“If you run the same route over and over again, run a different route — or run that route in the opposite direction,” writes Miller. “Run in the morning? Try running at night (properly lit up, please). I give props to anyone able to run on a treadmill for more than 20 minutes because treadmills make me want to drill holes into my eyeballs. If you’re bored there, hit buttons: Increase the incline, or add in a few doses of running at higher speeds.”
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Miller’s advice is targeted to the struggles of adhering to your daily training plan, but it also has benefits as a long-term strategy. Dad’s sports-fun arsenal has evolved over time. Some changes have come from necessity: He began cycling because he had chronic Achilles tendonitis and could no longer run. Nonetheless, accepting that shift means that he now kits up for multi-day tours like Ride The Rockies or RAGBRAI every year, the sort of experiences single-sport runners don’t get to have.
He’s also kept things fresh by targeting new skills in sports he already enjoyed. Formerly happy to just tromp through the wilderness on his skis, about a decade ago my dad devoted himself to mastering the art of the telemark turn — and from this perennial neophyte’s perspective, it has been a success.
Explore new ways of measuring progress
For myself, I have to confess I’m a bit of a tough case in the “new challenges” department. As a professional racer, I preferred to ride the same canyon four times in a row during one training ride because it was my favorite and I always knew what to expect. Yet as I have worked to assimilate to life after cycling, I’ve discovered that new challenges can actually be fun. I’ve spent the last year attempting to run, working to enjoy casual hiking, attempting an open water swim, and learning how to weightlift. I’ve discovered how satisfying the emotional kickback can be from simply mastering a tricky agility drill. It’s been invigorating to try new things rather than simply continue riding my old training loops at a no-so-fast-as-before pace.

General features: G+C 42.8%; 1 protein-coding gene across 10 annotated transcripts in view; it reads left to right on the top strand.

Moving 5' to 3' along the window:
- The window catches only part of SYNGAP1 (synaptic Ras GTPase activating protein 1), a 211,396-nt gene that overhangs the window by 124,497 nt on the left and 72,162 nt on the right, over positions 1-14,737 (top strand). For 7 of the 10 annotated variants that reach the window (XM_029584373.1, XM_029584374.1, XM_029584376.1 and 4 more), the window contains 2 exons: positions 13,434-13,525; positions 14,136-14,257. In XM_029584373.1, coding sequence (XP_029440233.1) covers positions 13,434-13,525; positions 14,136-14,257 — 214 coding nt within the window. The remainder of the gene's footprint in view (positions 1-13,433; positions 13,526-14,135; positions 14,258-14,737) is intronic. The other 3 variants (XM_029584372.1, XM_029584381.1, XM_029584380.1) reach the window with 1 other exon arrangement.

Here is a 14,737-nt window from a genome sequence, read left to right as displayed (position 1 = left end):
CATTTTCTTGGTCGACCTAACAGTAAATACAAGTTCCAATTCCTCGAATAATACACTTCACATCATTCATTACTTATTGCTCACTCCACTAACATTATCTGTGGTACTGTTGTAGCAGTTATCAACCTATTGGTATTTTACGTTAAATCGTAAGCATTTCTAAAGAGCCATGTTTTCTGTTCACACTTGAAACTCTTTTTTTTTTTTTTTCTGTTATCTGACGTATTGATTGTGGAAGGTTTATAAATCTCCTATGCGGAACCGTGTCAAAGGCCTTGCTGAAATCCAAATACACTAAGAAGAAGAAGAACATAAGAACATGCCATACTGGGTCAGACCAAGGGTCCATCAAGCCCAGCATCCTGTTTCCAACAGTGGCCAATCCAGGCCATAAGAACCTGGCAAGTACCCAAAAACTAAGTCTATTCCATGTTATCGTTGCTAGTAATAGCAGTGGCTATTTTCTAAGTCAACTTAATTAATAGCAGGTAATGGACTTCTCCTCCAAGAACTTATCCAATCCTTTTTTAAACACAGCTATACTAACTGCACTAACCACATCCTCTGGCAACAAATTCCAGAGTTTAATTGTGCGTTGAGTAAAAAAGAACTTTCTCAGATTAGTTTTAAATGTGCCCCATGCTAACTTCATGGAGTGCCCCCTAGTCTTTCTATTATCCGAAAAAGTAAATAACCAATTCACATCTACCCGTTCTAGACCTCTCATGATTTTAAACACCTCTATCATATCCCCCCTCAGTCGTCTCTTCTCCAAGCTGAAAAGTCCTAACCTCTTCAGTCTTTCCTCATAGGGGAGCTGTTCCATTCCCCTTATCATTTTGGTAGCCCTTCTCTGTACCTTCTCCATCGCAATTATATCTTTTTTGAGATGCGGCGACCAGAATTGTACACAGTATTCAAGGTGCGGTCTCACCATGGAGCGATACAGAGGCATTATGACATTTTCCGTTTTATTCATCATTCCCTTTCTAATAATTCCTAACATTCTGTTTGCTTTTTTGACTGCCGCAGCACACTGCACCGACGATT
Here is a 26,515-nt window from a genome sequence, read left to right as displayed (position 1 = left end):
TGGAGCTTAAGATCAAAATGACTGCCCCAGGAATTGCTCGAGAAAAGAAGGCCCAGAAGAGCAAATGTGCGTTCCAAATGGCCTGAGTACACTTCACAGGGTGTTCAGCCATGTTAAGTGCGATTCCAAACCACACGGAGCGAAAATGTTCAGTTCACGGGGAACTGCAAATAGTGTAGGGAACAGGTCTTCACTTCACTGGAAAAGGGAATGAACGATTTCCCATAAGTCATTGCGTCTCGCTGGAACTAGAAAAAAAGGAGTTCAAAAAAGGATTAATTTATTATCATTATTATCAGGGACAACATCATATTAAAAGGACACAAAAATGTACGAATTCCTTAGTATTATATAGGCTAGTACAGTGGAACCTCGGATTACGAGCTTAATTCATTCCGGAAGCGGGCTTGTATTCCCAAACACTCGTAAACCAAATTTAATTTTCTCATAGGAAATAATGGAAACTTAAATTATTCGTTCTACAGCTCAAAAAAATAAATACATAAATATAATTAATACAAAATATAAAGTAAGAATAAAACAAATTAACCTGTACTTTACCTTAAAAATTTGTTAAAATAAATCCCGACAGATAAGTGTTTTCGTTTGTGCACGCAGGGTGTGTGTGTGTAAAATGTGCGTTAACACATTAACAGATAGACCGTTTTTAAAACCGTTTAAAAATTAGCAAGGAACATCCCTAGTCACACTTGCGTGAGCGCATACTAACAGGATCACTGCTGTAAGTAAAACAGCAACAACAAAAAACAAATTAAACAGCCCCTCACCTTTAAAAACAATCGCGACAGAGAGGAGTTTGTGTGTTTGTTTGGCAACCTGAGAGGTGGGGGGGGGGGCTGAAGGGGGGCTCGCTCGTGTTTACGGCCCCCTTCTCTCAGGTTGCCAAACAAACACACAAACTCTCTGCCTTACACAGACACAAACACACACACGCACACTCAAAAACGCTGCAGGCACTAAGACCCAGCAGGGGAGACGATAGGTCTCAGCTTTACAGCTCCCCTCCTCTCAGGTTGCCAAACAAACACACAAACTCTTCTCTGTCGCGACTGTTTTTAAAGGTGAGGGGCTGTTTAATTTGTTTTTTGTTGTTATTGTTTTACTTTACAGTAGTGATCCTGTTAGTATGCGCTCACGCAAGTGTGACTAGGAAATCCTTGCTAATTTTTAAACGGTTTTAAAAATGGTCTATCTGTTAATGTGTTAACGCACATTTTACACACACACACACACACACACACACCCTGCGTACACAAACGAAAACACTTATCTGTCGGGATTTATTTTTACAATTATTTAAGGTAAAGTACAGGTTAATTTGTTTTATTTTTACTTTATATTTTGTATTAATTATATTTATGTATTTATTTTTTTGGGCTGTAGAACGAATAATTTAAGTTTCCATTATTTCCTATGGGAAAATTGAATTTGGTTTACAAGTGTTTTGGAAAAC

We all inevitably slow down or burn out if we continue to compare performances over years or decades, and that’s why actively seeking out fresh challenges can be so critical to sustaining lifelong motivation for training — or, as my dad calls it, “having fun.”
Small changes can be effective
Introducing variety into your activity choices doesn’t have to be complex. With a bit more free time post-retirement, my parents have started taking trips to Utah for hiking and camping rather than hitting their old haunts over and over. If you’ve long been devoted to the roads, you could try mountain biking or trail running. If you always pick the long-distance category, you could experiment with training for a sprint event.
The thrill and satisfaction we get from training and competing ultimately derives from simply setting goals and working toward them. A specific field of play is just the setting for our n-of-1-physiological-experiments. If you are feeling burnt out or discouraged — or if you’d rather avoid feeling that way — a new challenge may be just the spark you need.
“Newness is an attraction,” my dad told me. “Do you want to hike to Isabelle Lake [a local favorite] for the thousandth time, or go some place where you don’t know what’s around the corner? You can’t collect too many new experiences in life.”
And — you’re never too old to learn from your dad.